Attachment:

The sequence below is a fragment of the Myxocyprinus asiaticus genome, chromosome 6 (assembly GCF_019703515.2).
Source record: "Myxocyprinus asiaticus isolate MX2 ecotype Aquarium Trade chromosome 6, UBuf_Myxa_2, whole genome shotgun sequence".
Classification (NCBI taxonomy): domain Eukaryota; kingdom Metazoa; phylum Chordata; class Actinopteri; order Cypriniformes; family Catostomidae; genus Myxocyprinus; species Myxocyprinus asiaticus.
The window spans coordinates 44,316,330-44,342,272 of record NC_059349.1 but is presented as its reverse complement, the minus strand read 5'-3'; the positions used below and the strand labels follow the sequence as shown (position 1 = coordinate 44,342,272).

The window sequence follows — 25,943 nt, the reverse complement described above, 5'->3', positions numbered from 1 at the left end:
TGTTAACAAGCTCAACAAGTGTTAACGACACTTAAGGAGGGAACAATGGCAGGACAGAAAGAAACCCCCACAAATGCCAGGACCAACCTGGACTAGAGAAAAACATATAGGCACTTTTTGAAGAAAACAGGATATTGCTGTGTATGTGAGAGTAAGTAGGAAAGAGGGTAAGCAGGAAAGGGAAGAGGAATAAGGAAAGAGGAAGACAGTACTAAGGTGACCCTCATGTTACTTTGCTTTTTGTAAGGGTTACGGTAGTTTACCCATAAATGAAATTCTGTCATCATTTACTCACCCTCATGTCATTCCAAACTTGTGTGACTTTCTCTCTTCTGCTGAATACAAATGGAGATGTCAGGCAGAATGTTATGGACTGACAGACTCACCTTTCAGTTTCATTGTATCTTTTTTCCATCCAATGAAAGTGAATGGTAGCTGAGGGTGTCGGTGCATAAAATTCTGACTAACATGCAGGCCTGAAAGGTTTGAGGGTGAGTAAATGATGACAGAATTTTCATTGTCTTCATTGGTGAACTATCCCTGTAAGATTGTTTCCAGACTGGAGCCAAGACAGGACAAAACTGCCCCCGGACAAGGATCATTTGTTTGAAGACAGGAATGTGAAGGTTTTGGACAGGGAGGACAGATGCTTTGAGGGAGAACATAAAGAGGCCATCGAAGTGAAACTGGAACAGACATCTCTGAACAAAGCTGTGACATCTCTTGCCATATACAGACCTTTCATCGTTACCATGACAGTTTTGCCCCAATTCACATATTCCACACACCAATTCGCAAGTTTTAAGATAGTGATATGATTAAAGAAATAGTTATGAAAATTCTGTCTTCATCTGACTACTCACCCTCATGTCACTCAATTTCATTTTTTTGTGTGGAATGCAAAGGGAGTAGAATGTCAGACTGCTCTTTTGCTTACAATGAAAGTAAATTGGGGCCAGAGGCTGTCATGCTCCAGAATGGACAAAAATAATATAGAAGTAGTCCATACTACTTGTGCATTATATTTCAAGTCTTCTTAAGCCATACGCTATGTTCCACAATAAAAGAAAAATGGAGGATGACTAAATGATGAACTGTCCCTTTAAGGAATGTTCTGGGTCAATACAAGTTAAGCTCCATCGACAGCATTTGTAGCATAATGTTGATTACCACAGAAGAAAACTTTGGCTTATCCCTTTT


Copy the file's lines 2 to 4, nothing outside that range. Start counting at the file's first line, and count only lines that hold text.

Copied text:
Source record: "Myxocyprinus asiaticus isolate MX2 ecotype Aquarium Trade chromosome 6, UBuf_Myxa_2, whole genome shotgun sequence".
Classification (NCBI taxonomy): domain Eukaryota; kingdom Metazoa; phylum Chordata; class Actinopteri; order Cypriniformes; family Catostomidae; genus Myxocyprinus; species Myxocyprinus asiaticus.
The window spans coordinates 44,316,330-44,342,272 of record NC_059349.1 but is presented as its reverse complement, the minus strand read 5'-3'; the positions used below and the strand labels follow the sequence as shown (position 1 = coordinate 44,342,272).